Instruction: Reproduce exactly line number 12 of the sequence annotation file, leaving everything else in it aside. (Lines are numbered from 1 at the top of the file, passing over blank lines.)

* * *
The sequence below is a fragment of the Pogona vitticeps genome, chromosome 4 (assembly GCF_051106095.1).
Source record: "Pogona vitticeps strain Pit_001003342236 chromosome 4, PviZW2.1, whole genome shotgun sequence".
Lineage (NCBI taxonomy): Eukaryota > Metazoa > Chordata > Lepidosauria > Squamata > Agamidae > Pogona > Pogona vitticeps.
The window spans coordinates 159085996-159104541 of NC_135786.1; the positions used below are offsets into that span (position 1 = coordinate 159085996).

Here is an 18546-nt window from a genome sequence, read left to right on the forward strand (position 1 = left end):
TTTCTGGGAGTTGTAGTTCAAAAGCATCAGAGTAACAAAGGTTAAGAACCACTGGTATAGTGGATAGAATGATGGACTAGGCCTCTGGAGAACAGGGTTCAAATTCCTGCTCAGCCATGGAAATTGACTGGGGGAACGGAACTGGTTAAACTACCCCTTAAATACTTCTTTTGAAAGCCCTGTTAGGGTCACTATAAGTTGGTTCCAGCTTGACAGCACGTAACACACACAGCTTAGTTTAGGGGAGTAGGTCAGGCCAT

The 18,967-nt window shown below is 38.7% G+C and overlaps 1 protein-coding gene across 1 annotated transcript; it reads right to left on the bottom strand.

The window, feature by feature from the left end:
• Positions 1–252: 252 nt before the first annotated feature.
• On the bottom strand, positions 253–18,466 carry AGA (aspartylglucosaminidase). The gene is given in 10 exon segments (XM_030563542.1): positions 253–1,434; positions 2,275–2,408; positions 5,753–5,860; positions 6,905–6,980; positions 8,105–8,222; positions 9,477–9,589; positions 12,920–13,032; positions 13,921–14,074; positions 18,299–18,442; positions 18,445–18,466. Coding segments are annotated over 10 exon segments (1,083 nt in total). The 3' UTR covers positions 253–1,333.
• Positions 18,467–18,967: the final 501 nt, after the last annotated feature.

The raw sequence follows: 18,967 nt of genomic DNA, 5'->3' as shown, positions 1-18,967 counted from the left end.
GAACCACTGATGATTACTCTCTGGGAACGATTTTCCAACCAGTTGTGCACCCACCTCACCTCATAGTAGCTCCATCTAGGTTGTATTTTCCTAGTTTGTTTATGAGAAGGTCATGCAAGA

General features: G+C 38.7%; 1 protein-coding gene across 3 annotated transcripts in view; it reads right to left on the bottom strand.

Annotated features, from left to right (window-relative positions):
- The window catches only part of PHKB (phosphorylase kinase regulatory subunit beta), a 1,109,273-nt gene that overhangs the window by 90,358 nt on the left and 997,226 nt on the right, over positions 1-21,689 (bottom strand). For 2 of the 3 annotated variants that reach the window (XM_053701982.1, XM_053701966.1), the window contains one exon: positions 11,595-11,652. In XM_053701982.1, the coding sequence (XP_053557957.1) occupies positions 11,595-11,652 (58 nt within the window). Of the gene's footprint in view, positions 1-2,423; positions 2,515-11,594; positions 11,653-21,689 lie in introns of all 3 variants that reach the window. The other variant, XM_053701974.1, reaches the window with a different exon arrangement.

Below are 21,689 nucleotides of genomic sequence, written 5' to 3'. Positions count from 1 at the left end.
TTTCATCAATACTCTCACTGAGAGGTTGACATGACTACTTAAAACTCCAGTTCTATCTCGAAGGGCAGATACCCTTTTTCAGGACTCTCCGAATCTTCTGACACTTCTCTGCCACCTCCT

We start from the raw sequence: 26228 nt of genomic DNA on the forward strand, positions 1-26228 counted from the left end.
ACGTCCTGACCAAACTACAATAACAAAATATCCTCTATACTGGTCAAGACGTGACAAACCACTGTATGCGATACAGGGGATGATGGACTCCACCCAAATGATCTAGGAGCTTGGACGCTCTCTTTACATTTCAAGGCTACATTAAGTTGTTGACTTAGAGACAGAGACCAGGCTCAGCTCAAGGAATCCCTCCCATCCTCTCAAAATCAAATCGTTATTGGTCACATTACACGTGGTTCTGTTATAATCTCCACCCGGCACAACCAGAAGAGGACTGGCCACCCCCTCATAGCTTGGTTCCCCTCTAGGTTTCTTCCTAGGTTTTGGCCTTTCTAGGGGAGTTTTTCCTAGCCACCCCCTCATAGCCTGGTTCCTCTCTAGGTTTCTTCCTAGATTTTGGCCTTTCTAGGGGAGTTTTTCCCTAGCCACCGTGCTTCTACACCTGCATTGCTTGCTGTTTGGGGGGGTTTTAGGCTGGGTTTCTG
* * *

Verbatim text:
The raw sequence follows: 18,967 nt of genomic DNA, 5'->3' as shown, positions 1-18,967 counted from the left end.